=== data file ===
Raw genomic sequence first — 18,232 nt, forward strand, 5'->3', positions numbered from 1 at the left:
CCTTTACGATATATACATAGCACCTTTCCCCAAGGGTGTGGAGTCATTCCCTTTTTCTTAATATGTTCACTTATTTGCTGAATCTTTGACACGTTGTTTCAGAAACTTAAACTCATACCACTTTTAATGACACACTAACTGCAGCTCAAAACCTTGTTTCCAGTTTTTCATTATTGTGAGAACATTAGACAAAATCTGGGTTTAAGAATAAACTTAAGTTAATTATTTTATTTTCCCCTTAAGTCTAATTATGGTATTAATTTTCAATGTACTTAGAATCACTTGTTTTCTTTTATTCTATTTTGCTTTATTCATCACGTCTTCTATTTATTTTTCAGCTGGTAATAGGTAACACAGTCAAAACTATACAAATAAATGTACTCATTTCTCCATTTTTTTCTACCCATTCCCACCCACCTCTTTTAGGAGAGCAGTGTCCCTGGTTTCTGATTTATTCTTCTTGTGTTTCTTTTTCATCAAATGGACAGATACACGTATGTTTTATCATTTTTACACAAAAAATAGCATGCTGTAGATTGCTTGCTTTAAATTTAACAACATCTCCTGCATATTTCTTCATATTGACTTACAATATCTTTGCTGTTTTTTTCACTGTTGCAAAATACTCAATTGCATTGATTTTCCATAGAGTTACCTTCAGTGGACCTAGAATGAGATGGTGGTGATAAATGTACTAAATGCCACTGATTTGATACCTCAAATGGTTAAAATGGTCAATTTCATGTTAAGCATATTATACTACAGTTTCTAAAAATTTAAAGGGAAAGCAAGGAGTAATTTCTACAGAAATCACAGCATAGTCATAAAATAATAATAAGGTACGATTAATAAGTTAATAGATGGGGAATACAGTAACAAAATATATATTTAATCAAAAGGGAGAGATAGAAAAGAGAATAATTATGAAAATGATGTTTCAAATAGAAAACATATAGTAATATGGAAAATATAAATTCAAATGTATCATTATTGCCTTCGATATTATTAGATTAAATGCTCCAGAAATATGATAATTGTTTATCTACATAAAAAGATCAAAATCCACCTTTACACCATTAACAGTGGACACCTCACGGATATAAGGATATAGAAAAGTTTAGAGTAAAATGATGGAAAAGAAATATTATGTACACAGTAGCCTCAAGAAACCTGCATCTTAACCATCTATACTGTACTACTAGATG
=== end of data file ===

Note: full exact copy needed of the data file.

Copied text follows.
Raw genomic sequence first — 18,232 nt, forward strand, 5'->3', positions numbered from 1 at the left:
CCTTTACGATATATACATAGCACCTTTCCCCAAGGGTGTGGAGTCATTCCCTTTTTCTTAATATGTTCACTTATTTGCTGAATCTTTGACACGTTGTTTCAGAAACTTAAACTCATACCACTTTTAATGACACACTAACTGCAGCTCAAAACCTTGTTTCCAGTTTTTCATTATTGTGAGAACATTAGACAAAATCTGGGTTTAAGAATAAACTTAAGTTAATTATTTTATTTTCCCCTTAAGTCTAATTATGGTATTAATTTTCAATGTACTTAGAATCACTTGTTTTCTTTTATTCTATTTTGCTTTATTCATCACGTCTTCTATTTATTTTTCAGCTGGTAATAGGTAACACAGTCAAAACTATACAAATAAATGTACTCATTTCTCCATTTTTTTCTACCCATTCCCACCCACCTCTTTTAGGAGAGCAGTGTCCCTGGTTTCTGATTTATTCTTCTTGTGTTTCTTTTTCATCAAATGGACAGATACACGTATGTTTTATCATTTTTACACAAAAAATAGCATGCTGTAGATTGCTTGCTTTAAATTTAACAACATCTCCTGCATATTTCTTCATATTGACTTACAATATCTTTGCTGTTTTTTTCACTGTTGCAAAATACTCAATTGCATTGATTTTCCATAGAGTTACCTTCAGTGGACCTAGAATGAGATGGTGGTGATAAATGTACTAAATGCCACTGATTTGATACCTCAAATGGTTAAAATGGTCAATTTCATGTTAAGCATATTATACTACAGTTTCTAAAAATTTAAAGGGAAAGCAAGGAGTAATTTCTACAGAAATCACAGCATAGTCATAAAATAATAATAAGGTACGATTAATAAGTTAATAGATGGGGAATACAGTAACAAAATATATATTTAATCAAAAGGGAGAGATAGAAAAGAGAATAATTATGAAAATGATGTTTCAAATAGAAAACATATAGTAATATGGAAAATATAAATTCAAATGTATCATTATTGCCTTCGATATTATTAGATTAAATGCTCCAGAAATATGATAATTGTTTATCTACATAAAAAGATCAAAATCCACCTTTACACCATTAACAGTGGACACCTCACGGATATAAGGATATAGAAAAGTTTAGAGTAAAATGATGGAAAAGAAATATTATGTACACAGTAGCCTCAAGAAACCTGCATCTTAACCATCTATACTGTACTACTAGATG